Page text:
On August 23, 2023, the SEC adopted final rules for private fund advisers (Rules). The five new Rules require advisers to provide quarterly fee, expense and performance statements; annual fund audits; fairness or valuation opinions in connection with adviser-led secondary transactions; disclosure and consent for certain “restricted activities;” and disclosures concerning preferential treatment of investors. The SEC also amended Rule 206(4)‑7 under the Investment Advisers Act of 1940, known as the “Compliance Rule,” to mandate written documentation of the adviser’s annual review of the effectiveness of its compliance program. The Rules, and the associated adopting release, represent yet another seismic shift for a private funds industry that has already been grappling with a spate of recent SEC proposals, final rules and enforcement efforts under the Gensler administration. To help sponsors understand the scope and impact of the Rules, the Private Equity Law Report interviewed an array of experts for their impressions. This first article in a three-part series provides a brief overview of the Rules before delving deeper into the five categories of restricted activities. The second article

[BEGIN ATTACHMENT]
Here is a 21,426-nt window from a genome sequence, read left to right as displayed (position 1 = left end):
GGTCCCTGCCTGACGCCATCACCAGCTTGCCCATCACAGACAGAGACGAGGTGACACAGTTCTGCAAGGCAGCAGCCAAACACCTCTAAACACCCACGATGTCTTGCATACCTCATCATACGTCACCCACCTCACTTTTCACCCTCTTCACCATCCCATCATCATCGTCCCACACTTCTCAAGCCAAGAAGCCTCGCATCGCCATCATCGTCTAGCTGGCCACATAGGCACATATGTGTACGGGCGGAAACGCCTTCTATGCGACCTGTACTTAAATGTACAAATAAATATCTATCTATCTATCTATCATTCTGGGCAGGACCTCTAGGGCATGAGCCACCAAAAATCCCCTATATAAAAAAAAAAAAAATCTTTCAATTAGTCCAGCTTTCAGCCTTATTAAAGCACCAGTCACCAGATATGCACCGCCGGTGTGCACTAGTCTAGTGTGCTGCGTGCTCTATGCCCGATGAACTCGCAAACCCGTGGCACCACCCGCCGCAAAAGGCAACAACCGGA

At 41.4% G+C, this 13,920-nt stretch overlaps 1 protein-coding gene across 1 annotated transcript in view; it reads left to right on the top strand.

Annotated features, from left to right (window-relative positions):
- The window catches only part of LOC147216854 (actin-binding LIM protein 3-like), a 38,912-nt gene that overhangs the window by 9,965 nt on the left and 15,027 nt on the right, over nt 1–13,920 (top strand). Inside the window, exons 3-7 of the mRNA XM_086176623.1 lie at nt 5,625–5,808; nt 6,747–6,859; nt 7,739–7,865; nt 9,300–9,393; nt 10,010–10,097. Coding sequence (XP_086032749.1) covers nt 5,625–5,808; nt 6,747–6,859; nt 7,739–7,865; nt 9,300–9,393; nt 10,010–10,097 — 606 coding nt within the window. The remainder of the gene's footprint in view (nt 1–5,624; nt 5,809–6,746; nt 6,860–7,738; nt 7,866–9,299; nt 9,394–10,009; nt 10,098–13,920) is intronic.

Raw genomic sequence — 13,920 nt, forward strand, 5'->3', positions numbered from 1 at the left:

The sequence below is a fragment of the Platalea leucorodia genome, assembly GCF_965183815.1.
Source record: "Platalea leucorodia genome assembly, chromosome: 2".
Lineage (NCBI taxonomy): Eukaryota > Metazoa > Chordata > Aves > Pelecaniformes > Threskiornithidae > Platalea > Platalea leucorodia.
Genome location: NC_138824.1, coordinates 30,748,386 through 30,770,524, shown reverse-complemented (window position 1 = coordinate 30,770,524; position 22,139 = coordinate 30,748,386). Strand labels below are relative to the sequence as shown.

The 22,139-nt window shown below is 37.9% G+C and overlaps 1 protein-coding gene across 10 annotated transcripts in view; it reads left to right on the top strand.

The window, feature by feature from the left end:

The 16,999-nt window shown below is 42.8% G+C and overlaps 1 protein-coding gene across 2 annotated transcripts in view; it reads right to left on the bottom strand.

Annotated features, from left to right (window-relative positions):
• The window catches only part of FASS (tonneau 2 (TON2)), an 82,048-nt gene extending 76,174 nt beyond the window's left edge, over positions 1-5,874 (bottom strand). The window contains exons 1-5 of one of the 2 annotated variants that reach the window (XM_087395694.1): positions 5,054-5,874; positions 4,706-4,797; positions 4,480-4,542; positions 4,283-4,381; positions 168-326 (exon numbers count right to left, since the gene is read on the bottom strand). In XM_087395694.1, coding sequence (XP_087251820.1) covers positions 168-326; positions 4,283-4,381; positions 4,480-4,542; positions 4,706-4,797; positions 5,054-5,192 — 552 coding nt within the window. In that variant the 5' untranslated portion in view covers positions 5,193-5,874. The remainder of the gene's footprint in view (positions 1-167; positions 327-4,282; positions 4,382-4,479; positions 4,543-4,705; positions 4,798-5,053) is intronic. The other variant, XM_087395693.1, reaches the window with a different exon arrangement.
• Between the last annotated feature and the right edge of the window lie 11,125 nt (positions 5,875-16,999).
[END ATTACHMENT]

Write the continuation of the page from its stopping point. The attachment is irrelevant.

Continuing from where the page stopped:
will parse issues associated with the quarterly reporting requirements, while the third article
will highlight considerations in the other Rules. See “SEC Risk Alert Emphasizes Need for Newly‑Registered Advisers to Hit the Ground Running With Their Compliance Programs
” (May 18, 2023); and “No Longer a Slap on the Wrist: SEC Penalties and Sentences on the Rise
” (Mar. 23, 2023).